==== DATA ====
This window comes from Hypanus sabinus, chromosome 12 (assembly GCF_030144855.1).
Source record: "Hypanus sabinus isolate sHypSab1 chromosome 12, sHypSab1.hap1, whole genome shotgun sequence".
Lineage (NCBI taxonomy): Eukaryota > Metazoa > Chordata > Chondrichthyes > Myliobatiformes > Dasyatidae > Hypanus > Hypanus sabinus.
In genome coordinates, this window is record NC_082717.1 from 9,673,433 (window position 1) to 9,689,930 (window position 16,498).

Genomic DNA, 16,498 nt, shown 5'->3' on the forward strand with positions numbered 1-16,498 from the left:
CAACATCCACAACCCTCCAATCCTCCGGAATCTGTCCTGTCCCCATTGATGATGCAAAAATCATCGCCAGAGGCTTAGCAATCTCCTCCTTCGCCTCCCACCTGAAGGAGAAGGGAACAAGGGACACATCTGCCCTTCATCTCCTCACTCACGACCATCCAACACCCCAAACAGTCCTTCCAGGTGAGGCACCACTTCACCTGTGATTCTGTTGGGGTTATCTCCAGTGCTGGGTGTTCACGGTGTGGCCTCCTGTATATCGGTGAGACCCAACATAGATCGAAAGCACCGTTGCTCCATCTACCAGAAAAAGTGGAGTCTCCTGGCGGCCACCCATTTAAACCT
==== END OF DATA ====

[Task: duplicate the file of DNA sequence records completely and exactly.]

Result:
This window comes from Hypanus sabinus, chromosome 12 (assembly GCF_030144855.1).
Source record: "Hypanus sabinus isolate sHypSab1 chromosome 12, sHypSab1.hap1, whole genome shotgun sequence".
Lineage (NCBI taxonomy): Eukaryota > Metazoa > Chordata > Chondrichthyes > Myliobatiformes > Dasyatidae > Hypanus > Hypanus sabinus.
In genome coordinates, this window is record NC_082717.1 from 9,673,433 (window position 1) to 9,689,930 (window position 16,498).

Genomic DNA, 16,498 nt, shown 5'->3' on the forward strand with positions numbered 1-16,498 from the left:
CAACATCCACAACCCTCCAATCCTCCGGAATCTGTCCTGTCCCCATTGATGATGCAAAAATCATCGCCAGAGGCTTAGCAATCTCCTCCTTCGCCTCCCACCTGAAGGAGAAGGGAACAAGGGACACATCTGCCCTTCATCTCCTCACTCACGACCATCCAACACCCCAAACAGTCCTTCCAGGTGAGGCACCACTTCACCTGTGATTCTGTTGGGGTTATCTCCAGTGCTGGGTGTTCACGGTGTGGCCTCCTGTATATCGGTGAGACCCAACATAGATCGAAAGCACCGTTGCTCCATCTACCAGAAAAAGTGGAGTCTCCTGGCGGCCACCCATTTAAACCT